Local food business Real Food Connections is shutting down after its president and co-owner said efforts to find new investors to bolster the declining operation failed.

In a release to shareholders Wednesday night  Levi Lawrence wrote, "I sincerely regret to inform you all that Real Food Connections is closing its doors after six and a half years of effort."

Levi Lawrence

Levi Lawrence, Founder of Real Food Connections, says it was a hard decision to close. (CBC)

The company's Saint John location on Canterbury Street, where it shared a renovated space with Picaroons and Buckland Merrifield Gallery, was closed Wednesday. A sign on the door read: "Closed for the day, November 30 -- sorry for any inconvenience." 

The company distributed and sold locally produced products and food, with retail stores in Fredericton and Saint John and a grocery box program in Moncton.

"Over the past month I have been working with possible investors, government departments and other possible partners to 'pivot' our operations to be more unique, compelling and competitive," Lawrence wrote. "My final attempts and efforts were declined at the end of last week and it became very clear that we were not going to pull out of this and that we needed to make the hard decision."

Business not easy

Keith Brideau is the president and co-owner of Historica properties, which owns the building that houses Real Food's Saint John location. He said Lawrence notified him last Friday they would be stopping operations.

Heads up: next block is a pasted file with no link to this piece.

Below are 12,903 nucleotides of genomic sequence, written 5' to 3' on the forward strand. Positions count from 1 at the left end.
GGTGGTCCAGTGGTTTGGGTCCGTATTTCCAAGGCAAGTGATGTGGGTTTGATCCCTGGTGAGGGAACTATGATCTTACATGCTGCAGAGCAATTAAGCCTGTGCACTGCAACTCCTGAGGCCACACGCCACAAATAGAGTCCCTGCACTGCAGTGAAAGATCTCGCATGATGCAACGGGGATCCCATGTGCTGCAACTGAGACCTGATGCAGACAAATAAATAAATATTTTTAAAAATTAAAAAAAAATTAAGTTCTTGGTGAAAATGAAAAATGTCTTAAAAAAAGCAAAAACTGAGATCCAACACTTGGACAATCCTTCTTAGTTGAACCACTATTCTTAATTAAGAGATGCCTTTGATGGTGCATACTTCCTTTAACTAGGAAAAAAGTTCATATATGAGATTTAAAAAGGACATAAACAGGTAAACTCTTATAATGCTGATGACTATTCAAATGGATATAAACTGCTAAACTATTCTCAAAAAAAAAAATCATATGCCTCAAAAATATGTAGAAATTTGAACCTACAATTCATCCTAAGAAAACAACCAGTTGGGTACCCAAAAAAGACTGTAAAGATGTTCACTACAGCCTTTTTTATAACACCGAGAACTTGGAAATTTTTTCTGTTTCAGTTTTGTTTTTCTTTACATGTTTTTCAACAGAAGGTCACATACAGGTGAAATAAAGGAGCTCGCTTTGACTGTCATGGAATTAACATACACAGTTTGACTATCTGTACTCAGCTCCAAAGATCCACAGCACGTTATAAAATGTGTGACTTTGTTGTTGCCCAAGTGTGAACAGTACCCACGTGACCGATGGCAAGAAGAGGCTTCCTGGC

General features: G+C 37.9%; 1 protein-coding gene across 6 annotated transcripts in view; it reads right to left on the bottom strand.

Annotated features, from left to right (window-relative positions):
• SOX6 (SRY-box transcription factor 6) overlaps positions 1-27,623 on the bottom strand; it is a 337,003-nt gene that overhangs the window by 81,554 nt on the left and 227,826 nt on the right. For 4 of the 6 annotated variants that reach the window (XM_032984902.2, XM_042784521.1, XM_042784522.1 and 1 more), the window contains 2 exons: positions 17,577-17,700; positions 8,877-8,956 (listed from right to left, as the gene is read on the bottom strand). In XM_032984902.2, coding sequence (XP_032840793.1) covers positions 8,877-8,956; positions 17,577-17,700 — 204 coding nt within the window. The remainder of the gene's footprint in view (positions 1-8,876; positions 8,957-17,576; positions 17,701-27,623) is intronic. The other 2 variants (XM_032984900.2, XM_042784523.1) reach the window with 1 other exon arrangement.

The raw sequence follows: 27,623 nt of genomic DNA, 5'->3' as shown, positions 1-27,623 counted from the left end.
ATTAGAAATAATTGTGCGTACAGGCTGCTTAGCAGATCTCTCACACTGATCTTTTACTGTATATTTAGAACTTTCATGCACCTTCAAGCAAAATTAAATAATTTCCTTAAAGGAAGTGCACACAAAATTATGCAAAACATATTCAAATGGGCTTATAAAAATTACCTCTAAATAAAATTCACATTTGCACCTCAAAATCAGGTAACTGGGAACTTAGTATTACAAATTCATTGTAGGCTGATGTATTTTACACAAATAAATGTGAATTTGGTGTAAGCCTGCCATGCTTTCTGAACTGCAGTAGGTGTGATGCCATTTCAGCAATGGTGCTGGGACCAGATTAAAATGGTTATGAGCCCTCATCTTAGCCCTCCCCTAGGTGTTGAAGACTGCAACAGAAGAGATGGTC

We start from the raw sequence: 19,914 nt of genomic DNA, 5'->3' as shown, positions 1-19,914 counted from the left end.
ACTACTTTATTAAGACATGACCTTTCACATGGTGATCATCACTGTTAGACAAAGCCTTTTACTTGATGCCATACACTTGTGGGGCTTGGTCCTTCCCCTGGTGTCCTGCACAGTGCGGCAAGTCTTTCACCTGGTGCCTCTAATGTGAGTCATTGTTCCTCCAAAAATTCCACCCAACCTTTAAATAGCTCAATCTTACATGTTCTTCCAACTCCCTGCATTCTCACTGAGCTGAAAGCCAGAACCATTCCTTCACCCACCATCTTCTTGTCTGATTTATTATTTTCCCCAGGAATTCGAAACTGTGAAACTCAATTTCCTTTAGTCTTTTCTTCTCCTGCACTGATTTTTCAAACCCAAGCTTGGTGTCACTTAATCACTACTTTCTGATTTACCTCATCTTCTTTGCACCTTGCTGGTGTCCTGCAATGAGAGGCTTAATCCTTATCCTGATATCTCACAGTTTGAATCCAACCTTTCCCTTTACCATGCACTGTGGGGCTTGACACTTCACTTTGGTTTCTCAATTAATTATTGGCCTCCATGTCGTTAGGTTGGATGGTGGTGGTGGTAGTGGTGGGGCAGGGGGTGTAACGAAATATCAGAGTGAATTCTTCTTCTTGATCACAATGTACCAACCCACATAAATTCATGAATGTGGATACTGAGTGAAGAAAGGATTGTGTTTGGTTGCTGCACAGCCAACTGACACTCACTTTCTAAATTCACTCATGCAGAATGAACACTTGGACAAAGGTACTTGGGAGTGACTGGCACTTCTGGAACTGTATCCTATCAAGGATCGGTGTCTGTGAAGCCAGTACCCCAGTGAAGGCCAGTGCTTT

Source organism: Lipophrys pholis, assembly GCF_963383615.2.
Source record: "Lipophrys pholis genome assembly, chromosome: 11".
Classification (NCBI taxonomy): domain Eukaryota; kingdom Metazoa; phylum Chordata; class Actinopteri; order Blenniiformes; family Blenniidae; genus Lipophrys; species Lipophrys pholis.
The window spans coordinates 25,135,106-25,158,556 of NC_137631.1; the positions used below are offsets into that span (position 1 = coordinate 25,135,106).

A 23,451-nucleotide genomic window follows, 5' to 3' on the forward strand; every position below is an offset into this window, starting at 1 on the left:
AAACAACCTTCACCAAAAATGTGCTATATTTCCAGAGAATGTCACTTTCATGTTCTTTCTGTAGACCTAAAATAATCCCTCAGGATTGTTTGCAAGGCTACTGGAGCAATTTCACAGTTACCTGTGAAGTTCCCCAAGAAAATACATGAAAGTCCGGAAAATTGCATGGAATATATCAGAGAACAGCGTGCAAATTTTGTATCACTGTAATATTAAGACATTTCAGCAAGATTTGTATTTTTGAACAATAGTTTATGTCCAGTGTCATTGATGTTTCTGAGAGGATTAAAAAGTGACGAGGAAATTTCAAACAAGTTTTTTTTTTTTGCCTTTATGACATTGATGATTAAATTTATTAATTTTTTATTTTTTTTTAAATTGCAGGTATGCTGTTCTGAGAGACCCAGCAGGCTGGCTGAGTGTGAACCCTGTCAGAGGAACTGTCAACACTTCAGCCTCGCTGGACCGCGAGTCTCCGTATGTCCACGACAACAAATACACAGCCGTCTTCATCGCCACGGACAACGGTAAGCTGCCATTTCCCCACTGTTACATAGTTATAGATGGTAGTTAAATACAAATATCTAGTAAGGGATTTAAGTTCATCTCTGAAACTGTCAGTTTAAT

"It's not an easy business," he said "The margins are really slim. You're up against some big players like Loblaws and Sobeys and Costco... There's not a lot of room for error. And in this case when you're a small player up against some of the biggest players in the country it makes it hard to compete."

Real Food Connections

Real Food Connections closed unexpectedly in Saint John and Fredericton on Nov. 30. (Matthew Bingley/CBC)

In 2014 the company launched a crowdfunding campaign to expand its business and raised $270,000 from 181 investors, but in recent months it's had a hard time staying afloat. 

"We have been having some troubles and working on a variety of solutions," Lawrence wrote. "Our sales have continued to decline and we lack the resources to make the necessary changes."  

Lawrence wrote that his family will take a hit with its personally guaranteed debts and a remaining balance to the Canadian Revenue Agency.

Unable to pay vendors

"We are also not going to be able to pay our vendors back in the process as they are a lower legal priority to our other creditors."

The company received a series of government grants to build its kitchen and cold storage facility, which it opened in 2015, including $27,260 under the federal government's Assurance Systems Program and $10,840 under the Market Development, Product Enhancement and Diversification Program and $16,890 from Opportunities NB to support capital costs.

"I know that this is a disappointing result for you, please believe that," Lawrence wrote to investors. "I hope that this does not ruin your support or faith in future small businesses and our local food producers."

Brideau said Lawrence and his family put their heart and soul into the business. 

"The last thing (Levi) would want to do is shut down that business because he really believed in it and felt that it was something that New Brunswick and the Maritime provinces really needed."

On Nov. 9, the Northampton Brewing Company announced another collaboration with Real Food Connections: The Roundhouse, a Picaroons taproom with a real food cafe by Real Food Connections. The opening date for the Roundhouse has not been announced.